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Czechoslovakia's biggest contribution to American guitar building was of course made by John Dopyera.

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The company was called DOBRO for DOpyera BROthers, but the word also means "good" in the Slovak language.

Dobro was eventually purchased by National, which in turn became part of the Valco company, which went bust in 1968, but that's a separate story.

“Single-cutaway Valco Res-O-Glas guitars came in many flavors,” Ivankovich says.

“The basic models were the Holiday and the Sahara, which evolved into the more elegant Coronado, Val Trol, and Martinique models.

(The Dobro features a different resonating device, a single bowl-shaped resonator, which Dopyera developed but kept from National.) The Dobro name is a mash-up of “Dopyera” and “brother,” and which also means “good” in Slovak, the brothers’ native language.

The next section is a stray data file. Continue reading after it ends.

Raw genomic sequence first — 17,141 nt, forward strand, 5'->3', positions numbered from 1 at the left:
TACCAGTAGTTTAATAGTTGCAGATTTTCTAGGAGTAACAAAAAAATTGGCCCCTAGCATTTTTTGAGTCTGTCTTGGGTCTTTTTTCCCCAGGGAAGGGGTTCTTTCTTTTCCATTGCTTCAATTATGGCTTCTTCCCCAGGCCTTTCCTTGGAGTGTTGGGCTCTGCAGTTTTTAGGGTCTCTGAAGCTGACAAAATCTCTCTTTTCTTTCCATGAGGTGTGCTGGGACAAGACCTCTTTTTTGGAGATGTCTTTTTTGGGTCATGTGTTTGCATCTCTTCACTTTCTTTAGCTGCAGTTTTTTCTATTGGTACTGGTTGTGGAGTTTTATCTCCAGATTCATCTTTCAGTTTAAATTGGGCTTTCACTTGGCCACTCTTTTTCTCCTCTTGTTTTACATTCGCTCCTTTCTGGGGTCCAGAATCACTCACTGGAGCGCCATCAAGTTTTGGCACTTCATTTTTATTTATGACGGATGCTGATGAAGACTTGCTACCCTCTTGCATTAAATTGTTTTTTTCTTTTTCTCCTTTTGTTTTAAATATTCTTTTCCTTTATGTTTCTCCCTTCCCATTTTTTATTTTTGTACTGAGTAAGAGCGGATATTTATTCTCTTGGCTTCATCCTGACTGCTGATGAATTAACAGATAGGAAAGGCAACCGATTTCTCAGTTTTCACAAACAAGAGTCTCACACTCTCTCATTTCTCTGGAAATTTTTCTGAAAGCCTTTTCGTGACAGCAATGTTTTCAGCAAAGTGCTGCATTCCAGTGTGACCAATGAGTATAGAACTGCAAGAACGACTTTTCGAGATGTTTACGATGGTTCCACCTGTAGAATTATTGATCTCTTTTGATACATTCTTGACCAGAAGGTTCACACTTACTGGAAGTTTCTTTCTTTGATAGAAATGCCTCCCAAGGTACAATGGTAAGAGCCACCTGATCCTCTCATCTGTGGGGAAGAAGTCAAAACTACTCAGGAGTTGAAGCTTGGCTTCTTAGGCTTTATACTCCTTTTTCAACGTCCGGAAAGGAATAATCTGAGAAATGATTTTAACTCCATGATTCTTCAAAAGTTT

Dopyera retained some National ownership rights and responsibilities, and there was what we would now call “co-opetition” between the companies.

Valco created the Supro brand, applying it to Regal- and Harmony-built student acoustic models.

They later used the Supro brand on electrics, amps, and bass guitars.

We do know this much: Before there was Valco, there was the National Stringed Instrument Corp., a California-based manufacturer of resonator guitars dating back to the ’20s, and the Dobro Manufacturing Co.

National created steel-bodied guitars, notably the “tri-cone,” which used three resonating metal cones to amplify the sound, and the “biscuit,” which featured a single resonating cone.

The Bohemia region is renowned for string instrument manufacture.

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